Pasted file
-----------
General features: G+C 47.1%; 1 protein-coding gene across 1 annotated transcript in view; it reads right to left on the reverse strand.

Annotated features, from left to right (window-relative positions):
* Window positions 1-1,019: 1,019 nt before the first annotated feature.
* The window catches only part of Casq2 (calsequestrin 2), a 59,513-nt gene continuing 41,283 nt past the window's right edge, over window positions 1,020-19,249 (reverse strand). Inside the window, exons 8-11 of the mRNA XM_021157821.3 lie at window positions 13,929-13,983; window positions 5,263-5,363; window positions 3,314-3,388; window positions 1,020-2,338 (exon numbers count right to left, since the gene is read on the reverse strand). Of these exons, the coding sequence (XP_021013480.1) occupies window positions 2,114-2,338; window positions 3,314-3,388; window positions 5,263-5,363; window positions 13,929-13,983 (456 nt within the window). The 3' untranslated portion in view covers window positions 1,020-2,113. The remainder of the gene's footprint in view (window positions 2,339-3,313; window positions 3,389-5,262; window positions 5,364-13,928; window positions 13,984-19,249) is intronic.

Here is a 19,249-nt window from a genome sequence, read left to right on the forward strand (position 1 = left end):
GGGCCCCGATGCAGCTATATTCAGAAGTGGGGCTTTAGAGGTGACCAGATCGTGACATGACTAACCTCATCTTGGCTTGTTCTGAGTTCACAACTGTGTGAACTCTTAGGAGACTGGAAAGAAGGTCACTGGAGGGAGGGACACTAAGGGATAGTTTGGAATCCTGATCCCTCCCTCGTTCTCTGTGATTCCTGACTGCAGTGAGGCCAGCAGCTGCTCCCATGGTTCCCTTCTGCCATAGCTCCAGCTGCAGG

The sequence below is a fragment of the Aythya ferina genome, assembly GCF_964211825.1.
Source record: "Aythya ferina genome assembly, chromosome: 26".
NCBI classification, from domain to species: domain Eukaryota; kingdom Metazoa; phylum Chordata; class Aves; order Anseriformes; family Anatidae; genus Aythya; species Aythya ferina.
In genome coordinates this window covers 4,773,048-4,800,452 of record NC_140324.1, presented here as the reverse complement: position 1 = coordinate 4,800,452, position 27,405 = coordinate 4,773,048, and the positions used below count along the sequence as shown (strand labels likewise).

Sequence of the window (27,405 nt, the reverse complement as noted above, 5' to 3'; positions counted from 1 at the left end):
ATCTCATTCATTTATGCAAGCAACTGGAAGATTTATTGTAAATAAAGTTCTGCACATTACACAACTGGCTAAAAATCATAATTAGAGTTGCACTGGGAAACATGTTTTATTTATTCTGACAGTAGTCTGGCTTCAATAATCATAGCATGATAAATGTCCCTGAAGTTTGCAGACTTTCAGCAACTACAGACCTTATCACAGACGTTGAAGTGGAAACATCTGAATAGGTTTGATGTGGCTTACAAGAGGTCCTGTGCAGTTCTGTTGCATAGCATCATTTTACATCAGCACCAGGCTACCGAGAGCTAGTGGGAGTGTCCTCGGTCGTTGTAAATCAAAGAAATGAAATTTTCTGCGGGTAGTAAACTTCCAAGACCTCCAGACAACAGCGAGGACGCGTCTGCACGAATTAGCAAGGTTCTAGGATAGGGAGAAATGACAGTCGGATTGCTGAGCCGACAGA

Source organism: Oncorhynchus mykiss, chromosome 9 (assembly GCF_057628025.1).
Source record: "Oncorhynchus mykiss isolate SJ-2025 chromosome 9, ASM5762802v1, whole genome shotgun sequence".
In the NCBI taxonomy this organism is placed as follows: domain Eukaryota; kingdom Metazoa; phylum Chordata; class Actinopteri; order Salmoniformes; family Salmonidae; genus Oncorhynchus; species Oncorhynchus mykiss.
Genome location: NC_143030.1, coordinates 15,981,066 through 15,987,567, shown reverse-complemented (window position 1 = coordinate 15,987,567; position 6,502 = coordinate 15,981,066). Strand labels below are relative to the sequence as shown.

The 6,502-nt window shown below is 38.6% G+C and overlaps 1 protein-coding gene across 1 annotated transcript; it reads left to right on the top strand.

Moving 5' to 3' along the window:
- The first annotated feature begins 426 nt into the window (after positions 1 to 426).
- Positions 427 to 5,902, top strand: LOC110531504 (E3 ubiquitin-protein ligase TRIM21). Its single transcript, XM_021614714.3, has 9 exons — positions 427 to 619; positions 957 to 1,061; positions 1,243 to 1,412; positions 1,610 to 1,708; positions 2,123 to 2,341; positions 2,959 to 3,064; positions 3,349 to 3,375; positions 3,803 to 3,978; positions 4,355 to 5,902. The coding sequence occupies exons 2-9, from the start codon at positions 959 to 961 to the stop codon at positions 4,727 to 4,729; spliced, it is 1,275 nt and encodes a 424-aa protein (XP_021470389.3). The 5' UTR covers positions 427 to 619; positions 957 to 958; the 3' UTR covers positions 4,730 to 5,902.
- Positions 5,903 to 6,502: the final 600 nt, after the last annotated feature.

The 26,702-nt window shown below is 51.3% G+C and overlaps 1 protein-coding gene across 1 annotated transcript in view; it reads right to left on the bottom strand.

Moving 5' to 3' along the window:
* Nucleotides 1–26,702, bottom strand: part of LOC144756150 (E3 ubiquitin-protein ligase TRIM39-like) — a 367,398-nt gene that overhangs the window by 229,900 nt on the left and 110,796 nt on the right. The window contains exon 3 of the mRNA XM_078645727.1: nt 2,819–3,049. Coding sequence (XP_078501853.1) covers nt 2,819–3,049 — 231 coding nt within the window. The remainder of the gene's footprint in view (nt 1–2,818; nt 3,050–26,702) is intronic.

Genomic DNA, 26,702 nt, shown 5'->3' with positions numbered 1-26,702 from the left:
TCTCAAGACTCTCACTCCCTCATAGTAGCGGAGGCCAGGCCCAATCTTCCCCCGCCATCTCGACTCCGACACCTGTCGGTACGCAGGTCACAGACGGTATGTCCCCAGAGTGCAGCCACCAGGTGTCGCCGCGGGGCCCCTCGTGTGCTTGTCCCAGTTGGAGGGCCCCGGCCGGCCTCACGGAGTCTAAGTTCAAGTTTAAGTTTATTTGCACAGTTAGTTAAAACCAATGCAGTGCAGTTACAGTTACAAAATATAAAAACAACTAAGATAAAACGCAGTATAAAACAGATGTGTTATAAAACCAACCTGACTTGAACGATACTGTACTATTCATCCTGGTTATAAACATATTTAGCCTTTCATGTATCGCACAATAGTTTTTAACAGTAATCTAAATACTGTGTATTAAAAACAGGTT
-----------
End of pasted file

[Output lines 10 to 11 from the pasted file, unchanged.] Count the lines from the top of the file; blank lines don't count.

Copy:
In genome coordinates this window covers 4,773,048-4,800,452 of record NC_140324.1, presented here as the reverse complement: position 1 = coordinate 4,800,452, position 27,405 = coordinate 4,773,048, and the positions used below count along the sequence as shown (strand labels likewise).

Sequence of the window (27,405 nt, the reverse complement as noted above, 5' to 3'; positions counted from 1 at the left end):